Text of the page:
Due Date Approaches for Zimmer Hip Study Proposal
June 6, 2011 marks a date that many a Zimmer hip lawyer has an eye on: On this day, 20 U.S. manufacturers of artificial hips must provide the FDA with their proposed plans for studying the post-implant performance of their devices. After numerous reports of prosthetic malfunctions, including Zimmer hip replacement problems, the FDA took the uncommon step of mandating that device makers collect official data on the failure rates, and associated side effects, of their artificial hip models.
Zimmer hip lawsuits filed over device complications
The FDA had previously drawn criticism in some medical circles for its blanket policy of approving orthopedic hip replacement systems for the market without first requiring clinical trials. The metal-on-metal hip replacement device known as the Durom Cup, distributed by Zimmer Holdings, was passed by the FDA and first issued to the market in 2006. Quickly, evidence of Zimmer hip replacement problems began to mount, leading to one Zimmer hip implant lawsuit after another.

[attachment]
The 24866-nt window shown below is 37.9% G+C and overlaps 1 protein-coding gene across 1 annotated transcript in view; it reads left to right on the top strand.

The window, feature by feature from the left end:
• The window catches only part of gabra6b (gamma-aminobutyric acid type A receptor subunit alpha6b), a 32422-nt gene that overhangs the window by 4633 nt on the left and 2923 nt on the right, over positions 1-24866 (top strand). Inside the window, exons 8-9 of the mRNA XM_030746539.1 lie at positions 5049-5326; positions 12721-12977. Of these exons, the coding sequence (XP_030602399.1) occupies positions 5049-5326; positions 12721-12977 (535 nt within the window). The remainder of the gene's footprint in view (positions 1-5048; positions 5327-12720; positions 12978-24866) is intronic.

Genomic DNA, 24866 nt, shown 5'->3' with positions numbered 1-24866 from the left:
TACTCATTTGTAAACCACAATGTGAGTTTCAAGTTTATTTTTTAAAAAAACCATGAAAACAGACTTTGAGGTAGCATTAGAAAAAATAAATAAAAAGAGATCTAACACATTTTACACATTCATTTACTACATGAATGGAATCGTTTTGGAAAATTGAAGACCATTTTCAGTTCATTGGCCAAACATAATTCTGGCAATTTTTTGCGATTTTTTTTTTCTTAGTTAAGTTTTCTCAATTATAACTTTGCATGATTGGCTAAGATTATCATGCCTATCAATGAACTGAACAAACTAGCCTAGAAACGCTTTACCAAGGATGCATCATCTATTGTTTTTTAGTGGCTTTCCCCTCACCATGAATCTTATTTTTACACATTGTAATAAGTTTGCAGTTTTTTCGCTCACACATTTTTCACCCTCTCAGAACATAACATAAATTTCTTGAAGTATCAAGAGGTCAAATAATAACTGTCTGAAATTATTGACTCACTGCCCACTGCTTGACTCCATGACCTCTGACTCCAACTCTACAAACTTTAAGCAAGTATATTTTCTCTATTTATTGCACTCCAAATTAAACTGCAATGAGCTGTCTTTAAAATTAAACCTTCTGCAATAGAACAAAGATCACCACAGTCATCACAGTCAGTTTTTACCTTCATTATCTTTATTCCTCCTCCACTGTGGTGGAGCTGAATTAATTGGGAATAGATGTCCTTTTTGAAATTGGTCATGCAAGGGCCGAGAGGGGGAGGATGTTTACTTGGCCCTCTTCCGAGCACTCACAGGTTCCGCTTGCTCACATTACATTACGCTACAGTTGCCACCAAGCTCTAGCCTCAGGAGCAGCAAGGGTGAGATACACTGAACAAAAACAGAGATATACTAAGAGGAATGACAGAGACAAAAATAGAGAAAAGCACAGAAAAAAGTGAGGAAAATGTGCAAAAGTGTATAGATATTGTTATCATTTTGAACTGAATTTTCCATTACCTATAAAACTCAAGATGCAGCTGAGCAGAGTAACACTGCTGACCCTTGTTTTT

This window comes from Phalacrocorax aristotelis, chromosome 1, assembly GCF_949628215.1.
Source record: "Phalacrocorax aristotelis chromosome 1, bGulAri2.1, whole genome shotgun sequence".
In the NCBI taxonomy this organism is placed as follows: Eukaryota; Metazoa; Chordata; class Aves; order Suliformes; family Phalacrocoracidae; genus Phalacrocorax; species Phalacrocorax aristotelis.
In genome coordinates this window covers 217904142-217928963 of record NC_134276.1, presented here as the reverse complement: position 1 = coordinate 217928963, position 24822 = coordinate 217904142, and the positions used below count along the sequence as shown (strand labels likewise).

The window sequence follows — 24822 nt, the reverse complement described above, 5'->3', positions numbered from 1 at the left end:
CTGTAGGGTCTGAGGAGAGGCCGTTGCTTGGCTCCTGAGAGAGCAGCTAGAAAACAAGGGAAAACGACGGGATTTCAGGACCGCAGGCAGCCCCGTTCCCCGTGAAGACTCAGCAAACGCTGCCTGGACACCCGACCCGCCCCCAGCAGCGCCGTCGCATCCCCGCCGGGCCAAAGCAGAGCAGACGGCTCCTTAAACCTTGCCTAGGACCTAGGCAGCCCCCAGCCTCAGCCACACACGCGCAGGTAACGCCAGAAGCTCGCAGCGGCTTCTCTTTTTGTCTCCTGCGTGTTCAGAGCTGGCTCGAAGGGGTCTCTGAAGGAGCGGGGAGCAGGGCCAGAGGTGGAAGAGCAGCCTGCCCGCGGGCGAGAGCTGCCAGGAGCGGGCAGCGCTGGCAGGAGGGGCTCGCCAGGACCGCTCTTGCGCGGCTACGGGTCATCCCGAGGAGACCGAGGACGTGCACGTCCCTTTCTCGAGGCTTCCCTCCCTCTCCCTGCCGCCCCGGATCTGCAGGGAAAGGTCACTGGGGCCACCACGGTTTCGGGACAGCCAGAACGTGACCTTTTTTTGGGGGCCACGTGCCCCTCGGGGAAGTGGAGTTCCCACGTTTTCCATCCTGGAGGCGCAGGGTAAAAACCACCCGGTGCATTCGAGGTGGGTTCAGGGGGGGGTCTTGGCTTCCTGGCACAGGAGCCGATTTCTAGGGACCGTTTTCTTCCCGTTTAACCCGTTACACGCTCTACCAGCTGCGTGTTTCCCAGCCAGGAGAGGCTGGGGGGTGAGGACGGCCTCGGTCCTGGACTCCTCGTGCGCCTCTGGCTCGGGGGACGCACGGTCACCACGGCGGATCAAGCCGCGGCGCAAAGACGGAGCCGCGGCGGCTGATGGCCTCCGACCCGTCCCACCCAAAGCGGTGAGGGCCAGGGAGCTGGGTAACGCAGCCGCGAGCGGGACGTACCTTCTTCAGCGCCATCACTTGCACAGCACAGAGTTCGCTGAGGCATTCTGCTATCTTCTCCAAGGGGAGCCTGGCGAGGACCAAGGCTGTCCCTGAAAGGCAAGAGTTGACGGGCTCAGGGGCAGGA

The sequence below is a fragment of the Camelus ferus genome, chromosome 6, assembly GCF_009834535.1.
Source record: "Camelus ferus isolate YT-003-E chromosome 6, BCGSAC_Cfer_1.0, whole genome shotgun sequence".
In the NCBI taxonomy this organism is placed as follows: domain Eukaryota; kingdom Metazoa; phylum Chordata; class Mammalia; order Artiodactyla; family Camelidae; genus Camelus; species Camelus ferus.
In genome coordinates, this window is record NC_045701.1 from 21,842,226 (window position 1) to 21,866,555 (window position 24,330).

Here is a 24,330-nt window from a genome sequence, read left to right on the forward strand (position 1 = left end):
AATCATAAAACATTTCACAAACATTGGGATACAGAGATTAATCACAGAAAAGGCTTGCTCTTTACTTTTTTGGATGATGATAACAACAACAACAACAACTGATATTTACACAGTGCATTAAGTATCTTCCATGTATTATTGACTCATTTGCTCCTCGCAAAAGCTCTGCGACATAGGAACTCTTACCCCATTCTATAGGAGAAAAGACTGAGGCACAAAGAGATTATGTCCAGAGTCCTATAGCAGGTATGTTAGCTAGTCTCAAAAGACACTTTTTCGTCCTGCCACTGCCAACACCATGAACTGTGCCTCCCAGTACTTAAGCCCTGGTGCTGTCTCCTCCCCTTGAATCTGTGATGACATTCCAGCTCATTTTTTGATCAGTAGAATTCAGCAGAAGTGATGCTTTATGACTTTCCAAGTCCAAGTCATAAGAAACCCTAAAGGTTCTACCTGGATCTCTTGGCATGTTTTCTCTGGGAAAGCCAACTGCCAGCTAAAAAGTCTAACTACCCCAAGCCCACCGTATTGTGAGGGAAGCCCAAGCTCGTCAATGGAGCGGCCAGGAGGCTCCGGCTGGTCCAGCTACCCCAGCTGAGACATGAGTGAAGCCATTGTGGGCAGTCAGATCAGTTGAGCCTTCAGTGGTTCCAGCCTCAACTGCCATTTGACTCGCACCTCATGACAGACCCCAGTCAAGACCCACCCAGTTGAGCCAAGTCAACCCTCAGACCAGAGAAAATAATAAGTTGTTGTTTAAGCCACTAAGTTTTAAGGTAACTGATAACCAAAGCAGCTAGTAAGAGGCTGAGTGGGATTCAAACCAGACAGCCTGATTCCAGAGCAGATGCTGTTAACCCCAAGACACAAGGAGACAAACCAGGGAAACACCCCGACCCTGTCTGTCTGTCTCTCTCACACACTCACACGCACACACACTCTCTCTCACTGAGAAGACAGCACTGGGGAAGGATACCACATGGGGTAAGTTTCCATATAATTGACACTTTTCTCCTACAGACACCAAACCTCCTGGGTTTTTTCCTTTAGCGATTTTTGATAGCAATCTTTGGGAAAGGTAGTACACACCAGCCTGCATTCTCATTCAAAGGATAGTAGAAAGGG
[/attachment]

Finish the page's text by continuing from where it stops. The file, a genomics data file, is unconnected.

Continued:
Zimmer hip recall
Though the FDA took no action, Zimmer itself temporarily pulled the device from the market in 2008, after a study revealed that as many as 8% of surgically installed Durom Cups needed removal after only two years. Insisting that Zimmer hip replacement problems were not the result of a defect in the device, but of faulty technique on the part of underprepared surgeons, Zimmer eventually re-marketed the Durom Cup with surgical instructions that were more precise.
Complaints about the Zimmer hip replacement device did not abate, however. Both before and after the voluntary recall, implant patients reported side effects such as device dislocation, severe pain, stiffness, and perhaps most unnerving of all, metal poisoning resulting from metal shavings from the implant being absorbed into body tissue and the bloodstream.
Hip metal poisoning afflicted some recipients
The increasing frequency with which metallic shavings have caused soft tissue damage in prosthetic recipients (along with the many Zimmer hip implant lawsuits that have generated from it), seems to have provoked the FDA into action. Device makers, including Zimmer, will not only have to report the rates of revision surgery, but will also have to take blood samples from patients that test for excessive levels of metal ions.
The results of these artificial hip studies are expected to have a huge impact on Zimmer hip implant lawsuits. But when will the results from these tests ultimately be reported to the FDA and the public? On June 6, the answer may very well be revealed.